The vast Tarantula Nebula in the Large Magellanic Cloud is the largest stellar nursery in the local universe and as such, an ideal laboratory for studying the birth and evolution of massive stars. This region on the outskirts of the Tarantula, known as LHA 120-N 150, features an exceptionally high concentration of massive suns. Theory suggests such stars should form within star clusters, but about 10 percent of those found in LHA 120-N 150 seemingly formed in isolation. Astronomers are using the Hubble Space Telescope to better understand whether the isolated stars truly formed alone or simply moved beyond the clusters in which they were born.
Astronomers have uncovered a unique process for how the universe’s largest elliptical galaxies continue making stars long after their peak years of star birth. NASA’s Hubble Space Telescope revealed brilliant knots and chains of hot, blue stars forming along the jets of active black holes found in the centres of giant elliptical galaxies.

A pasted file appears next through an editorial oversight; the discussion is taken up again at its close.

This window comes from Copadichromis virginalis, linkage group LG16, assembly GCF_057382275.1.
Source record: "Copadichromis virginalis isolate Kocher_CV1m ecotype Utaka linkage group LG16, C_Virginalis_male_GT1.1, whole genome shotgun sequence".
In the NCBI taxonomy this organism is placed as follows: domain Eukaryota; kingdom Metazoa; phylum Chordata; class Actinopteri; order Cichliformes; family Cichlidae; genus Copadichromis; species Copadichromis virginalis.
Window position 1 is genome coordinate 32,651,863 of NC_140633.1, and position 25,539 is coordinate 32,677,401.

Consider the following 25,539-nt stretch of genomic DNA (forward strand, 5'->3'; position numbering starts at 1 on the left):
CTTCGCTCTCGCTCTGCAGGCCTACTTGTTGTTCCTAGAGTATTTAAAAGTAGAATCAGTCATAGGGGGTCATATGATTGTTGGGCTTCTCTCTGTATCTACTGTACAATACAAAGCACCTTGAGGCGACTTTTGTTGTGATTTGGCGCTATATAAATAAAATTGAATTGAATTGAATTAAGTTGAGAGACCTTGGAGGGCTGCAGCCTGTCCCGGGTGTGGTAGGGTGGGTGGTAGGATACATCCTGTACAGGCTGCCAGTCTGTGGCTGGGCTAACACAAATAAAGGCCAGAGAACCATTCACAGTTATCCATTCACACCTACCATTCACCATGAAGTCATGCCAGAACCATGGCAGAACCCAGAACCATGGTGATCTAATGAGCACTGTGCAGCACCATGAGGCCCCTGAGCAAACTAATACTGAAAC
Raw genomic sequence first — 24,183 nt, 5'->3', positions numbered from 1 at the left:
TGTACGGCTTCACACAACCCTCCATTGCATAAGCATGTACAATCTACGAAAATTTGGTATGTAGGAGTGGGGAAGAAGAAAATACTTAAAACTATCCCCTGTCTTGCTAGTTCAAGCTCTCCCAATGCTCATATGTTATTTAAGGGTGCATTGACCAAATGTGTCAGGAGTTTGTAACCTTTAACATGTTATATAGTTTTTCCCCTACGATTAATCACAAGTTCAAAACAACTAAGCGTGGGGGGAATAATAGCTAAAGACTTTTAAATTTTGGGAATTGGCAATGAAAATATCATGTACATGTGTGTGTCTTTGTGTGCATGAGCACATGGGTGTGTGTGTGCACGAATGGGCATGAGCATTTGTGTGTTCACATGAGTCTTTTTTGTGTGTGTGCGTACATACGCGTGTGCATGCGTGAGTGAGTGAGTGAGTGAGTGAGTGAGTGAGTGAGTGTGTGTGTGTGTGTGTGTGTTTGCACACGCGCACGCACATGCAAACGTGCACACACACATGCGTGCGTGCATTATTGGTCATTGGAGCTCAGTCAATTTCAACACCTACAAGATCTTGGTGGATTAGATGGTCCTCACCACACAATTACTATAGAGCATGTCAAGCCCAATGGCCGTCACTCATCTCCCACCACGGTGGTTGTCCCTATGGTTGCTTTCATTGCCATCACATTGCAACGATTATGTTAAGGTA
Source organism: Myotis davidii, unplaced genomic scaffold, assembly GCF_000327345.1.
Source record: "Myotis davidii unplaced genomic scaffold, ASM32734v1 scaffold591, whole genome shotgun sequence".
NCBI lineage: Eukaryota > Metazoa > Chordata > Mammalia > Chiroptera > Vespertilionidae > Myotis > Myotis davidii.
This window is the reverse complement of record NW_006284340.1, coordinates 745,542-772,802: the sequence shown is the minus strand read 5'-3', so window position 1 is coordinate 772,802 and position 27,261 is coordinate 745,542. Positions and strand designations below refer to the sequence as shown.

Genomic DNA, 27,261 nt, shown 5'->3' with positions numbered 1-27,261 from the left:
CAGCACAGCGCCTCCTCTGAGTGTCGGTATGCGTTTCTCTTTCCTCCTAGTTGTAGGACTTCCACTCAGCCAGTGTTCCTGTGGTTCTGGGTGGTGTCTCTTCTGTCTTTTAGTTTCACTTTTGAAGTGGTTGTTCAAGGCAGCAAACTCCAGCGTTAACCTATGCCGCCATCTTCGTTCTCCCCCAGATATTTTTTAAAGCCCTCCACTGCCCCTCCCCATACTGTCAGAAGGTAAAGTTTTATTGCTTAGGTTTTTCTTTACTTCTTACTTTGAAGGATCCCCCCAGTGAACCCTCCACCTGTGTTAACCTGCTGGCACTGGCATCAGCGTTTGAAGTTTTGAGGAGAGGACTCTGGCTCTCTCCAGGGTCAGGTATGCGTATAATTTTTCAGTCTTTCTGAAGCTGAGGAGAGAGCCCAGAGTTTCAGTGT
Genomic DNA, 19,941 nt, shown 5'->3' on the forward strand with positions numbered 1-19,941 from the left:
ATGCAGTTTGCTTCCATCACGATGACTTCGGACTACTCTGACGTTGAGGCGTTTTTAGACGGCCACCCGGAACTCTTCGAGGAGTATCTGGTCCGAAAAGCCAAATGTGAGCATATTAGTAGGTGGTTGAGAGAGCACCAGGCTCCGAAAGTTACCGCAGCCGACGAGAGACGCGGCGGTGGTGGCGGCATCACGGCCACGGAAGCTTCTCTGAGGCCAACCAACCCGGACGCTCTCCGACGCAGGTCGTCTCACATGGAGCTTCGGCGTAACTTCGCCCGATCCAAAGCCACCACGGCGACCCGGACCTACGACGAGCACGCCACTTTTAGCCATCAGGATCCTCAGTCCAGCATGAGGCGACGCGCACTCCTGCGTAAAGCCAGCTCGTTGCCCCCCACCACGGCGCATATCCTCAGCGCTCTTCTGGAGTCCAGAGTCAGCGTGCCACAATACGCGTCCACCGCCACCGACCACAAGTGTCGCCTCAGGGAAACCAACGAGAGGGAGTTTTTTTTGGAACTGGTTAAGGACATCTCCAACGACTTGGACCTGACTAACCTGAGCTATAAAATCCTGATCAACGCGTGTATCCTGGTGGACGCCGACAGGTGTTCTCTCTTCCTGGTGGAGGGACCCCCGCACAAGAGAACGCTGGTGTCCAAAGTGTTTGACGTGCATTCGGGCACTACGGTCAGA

MACS J0717, some 5.4 billion light-years away from Earth in the constellation of Auriga (The Charioteer), is the result of four galaxy clusters colliding. This image is a combination of observations in visible light, X-rays and radio waves from the NASA/ESA Hubble Space Telescope, NASA’s Chandra X-ray Observatory, and the NRAO Jansky Very Large Array.
Some of the Milky Way’s “celebrity stars” — opulent, attention-getting, and short-lived — can be found in this Hubble Space Telescope image of the glittering star cluster called Trumpler 14. It is only 500,000 years old, has one of the highest concentrations of massive, luminous stars in the entire Galaxy and is located 8,000 light-years away in the Carina Nebula.